the Inquisition. While recoiling While recoiling shudderingly from her, he fancied he heard himself addressed-" Follow!" said the low hurried voice of a woman-" Follow me, and be silent. You have been expected this half hour. 'Tis foolish 'tis cruel thus to delay!"

"I-I expected?-gasped the staggering student-"Why, do you know me ?

"Know you?-why, Carl Koëcker, of course," replied the female; adding in a low imploring tone-" Oh, follow-for Heaven's sake, follow instantly, or all will be lost!"

"Lost!—why, am not I, rather, lost ?-In God's name, whither would you lead me? Are you in league with that old —” Carl was interrupted by his companion whispering hurriedly" Hush! the good folks of Goettingen will hear you!"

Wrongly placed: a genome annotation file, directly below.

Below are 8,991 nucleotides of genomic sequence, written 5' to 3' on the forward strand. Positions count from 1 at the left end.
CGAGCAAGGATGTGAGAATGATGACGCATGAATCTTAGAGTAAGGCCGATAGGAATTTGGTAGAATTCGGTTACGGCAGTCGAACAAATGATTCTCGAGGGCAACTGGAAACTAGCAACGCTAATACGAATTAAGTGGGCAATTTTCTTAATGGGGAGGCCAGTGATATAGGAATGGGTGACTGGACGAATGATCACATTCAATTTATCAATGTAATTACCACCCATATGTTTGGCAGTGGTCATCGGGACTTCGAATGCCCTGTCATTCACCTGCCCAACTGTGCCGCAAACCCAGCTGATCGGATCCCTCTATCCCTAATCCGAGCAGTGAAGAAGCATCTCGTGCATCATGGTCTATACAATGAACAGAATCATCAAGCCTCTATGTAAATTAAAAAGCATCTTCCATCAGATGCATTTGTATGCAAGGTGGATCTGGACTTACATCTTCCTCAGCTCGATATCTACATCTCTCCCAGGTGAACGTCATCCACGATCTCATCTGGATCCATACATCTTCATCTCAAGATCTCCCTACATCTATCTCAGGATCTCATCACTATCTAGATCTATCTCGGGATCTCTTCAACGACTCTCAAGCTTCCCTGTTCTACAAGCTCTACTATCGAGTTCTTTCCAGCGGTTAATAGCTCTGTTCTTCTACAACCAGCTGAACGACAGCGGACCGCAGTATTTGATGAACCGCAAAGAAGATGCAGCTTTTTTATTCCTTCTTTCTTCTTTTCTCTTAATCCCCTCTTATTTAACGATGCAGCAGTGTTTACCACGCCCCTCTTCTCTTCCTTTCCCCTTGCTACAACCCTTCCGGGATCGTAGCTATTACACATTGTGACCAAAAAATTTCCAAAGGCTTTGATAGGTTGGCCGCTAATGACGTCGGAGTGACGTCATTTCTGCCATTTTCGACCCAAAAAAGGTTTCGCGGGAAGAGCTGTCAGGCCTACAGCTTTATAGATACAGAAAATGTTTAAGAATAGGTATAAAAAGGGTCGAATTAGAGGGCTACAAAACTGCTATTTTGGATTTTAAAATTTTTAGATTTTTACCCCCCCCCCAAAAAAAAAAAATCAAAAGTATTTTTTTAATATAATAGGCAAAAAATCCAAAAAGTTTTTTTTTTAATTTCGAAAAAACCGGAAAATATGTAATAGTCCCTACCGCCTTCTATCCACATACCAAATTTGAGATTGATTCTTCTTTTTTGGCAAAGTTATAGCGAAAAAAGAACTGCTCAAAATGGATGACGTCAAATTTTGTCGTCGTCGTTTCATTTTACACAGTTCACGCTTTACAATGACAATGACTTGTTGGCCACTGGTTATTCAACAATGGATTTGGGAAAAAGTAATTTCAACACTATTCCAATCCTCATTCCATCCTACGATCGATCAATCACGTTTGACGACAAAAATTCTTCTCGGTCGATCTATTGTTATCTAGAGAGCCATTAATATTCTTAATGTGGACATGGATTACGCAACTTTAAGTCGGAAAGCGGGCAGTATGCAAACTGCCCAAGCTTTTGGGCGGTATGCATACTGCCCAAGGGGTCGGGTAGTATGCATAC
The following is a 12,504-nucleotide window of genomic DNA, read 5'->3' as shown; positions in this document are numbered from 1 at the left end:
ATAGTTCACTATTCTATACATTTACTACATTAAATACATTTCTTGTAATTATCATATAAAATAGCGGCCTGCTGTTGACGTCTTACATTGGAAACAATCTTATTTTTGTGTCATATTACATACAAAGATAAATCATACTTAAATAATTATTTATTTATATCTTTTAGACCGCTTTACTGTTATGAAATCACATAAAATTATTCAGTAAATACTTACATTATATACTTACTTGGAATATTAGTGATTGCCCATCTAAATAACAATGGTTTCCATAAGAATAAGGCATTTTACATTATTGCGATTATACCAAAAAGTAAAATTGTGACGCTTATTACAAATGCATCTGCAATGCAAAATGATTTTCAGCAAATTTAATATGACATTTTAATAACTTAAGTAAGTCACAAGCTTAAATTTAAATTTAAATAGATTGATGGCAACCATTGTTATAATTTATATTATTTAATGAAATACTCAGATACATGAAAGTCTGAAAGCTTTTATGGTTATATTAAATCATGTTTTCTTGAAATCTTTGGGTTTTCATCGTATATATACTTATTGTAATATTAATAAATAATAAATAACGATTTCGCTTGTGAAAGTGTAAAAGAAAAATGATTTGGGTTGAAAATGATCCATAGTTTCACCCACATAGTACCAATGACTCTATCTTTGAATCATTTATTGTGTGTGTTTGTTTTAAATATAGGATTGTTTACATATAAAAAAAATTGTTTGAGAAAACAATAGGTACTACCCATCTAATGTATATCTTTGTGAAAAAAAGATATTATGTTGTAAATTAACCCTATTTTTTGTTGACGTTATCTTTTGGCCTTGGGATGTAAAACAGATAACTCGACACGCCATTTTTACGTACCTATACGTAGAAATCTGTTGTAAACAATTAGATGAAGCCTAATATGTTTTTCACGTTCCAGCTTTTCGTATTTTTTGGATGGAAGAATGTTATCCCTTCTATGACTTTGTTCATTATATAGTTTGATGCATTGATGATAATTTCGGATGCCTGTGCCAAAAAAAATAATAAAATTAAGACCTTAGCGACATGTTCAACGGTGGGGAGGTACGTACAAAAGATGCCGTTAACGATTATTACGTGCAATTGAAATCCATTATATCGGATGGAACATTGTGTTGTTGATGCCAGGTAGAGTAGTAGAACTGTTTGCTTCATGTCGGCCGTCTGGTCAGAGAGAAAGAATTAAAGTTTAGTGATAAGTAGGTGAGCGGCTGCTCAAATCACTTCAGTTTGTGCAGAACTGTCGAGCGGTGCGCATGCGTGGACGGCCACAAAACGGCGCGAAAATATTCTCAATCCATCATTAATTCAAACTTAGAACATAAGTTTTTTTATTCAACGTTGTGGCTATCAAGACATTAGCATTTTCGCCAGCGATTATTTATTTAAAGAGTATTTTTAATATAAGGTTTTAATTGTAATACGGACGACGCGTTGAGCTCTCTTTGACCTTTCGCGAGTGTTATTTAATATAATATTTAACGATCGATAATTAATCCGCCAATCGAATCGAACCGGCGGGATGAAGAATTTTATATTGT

He

She had scarce uttered the last words, before Carl thought he heard the faint echo of many voices at some distance, from behind-and which seemed, as they grew nearer, to be loud and tumultuous. suddenly turned towards the quarter from which the sounds of distant uproar came, when he beheld several torches gleaming dimly far off, and held by persons hurrying to and fro in all directions. The sounds approached, and became more distinet. They were those of alarm.

"What in God's name is stirring now?" enquired Carl of the female he was accompanying." Can you tell me wherefore is all that uproar?" The spectral stare almost froze Carl's blood, as she answered in a low quick_tone-" Ah-do not You know, Carl Koëcker?-A deed of blood and horror

"She was interrupted by the startling clangour of the alarm-bell, pealing with prodigious rapidity and violence. Carl shuddered-and well he might. What is capable of inspiring more thrilling terror than the gloomy toll of a church-bell, heard with sudden loudness at midnight?